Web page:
Question: Our HOA has ongoing problems with cigarette smoke which permeates the hallways and stairwells every time a resident smoker comes and goes from their unit. The ventilation system recycles the smoke throughout the common areas. Besides the bad odor, I'm concerned about health hazards.

Answer: Second hand smoke is a serious health hazard. The estimated 41,000 deaths in the US in 2015 related to second hand smoke are well documented. For details, see Health Effects of Second Hand Smoke. So, this issue is much more than just a nuisance and the board needs to respond to complaints with real action. The easiest place to start is a ban on smoking in all common areas, including decks, patios, common hallways, stairwells, elevators, lobbies, building entries, meeting rooms and the pool area.

Some boards worry that bans on smoking will negatively impact property values. In reality, there is growing support for smoke free HOAs which would be highly prized by non-smokers who would pay a premium to live there. Something to think about.

There is no Constitutional right to smoke. Moreover, inflicting a health hazard on others is against the law. The board should take this issue seriously. For a sample No Smoking Policy, see the "Policy Samples" section at

Question: Our governing documents, like most, prohibit co-owners from serving on the board at the same time. Does this principle apply to committees?

Answer: Committees can be composed of anyone that has an interest in serving, including renters. As long as the members are serving effectively, the board should encourage such participation. Since committee members are appointed rather than elected, the board can unappoint them if they aren't doing their job.

Question: Our HOA board wisely ordered a reserve study this year. The study was completed and indicates that we are seriously underfunded. The study includes a funding recommendation that will substantially increase our fees. Is increasing reserve contributions a decision that the board alone can make? Do the general members have the right to voice their opinions, concerns, etc. prior to the board's decision. Should the reserve study be available to the membership to review?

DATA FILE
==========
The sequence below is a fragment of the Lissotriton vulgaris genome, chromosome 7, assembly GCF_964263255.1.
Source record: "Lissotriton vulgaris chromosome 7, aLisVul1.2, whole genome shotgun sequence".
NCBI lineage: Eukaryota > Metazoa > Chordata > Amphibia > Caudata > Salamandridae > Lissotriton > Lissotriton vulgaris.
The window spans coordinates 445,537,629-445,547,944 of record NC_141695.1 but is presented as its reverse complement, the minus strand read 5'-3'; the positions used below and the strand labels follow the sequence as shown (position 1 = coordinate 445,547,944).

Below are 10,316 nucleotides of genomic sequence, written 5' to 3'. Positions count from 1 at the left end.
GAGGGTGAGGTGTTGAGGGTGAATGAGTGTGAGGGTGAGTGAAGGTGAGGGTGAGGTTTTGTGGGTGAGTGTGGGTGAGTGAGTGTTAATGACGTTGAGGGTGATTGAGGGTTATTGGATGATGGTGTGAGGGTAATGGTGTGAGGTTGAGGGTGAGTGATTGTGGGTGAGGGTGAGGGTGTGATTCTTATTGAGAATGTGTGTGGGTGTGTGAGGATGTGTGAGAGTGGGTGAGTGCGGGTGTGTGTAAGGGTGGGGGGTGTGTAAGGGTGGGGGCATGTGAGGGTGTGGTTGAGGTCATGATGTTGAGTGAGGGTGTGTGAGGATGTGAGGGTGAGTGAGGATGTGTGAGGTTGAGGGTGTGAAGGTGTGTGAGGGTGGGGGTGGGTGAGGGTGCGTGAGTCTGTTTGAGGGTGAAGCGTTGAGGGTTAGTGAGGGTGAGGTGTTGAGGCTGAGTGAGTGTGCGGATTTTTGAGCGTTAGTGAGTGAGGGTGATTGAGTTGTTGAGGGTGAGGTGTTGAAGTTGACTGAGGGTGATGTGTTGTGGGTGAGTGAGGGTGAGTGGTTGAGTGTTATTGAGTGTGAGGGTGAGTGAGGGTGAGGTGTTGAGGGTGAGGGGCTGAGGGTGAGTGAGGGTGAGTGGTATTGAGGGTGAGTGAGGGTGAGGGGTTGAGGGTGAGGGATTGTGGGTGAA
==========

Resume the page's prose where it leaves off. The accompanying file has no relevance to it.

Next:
Answer: As long as the governing documents give the board authority to approve the budget (usually the case), the board alone can make the decision. The board doesn't have to follow the reserve study provider's recommendation but departing from it will encourage greater challenge from members, particularly those that don't want to pay more. The logic is "If the board can propose an increase lower than the professional, why not propose one even lower still?"

If the governing documents require the board to get member approval for increases over a certain amount, the board will have to bring the matter for a vote. In either case, it's wise for the board to hold a special meeting to discuss the reserve study and its implications, particularly if there is a significant increase in fees indicated. Ask the reserve study provider to present the study and answer questions. This will add a much higher level of credibility to the process and take the spotlight off the board.

One mistake some boards make is deciding ahead of time that the members won't approve a large increase so a much smaller one is proposed. It is always preferable to present the higher recommendation and let the chips fall where they may. If the case for the professional's funding plan is made and a majority of the members still vote it down, future shortfalls can be blamed on the membership, not the board. If the board decides on its own to under fund, it has failed in its fiduciary duty to budget properly and should be held responsible for shortfalls.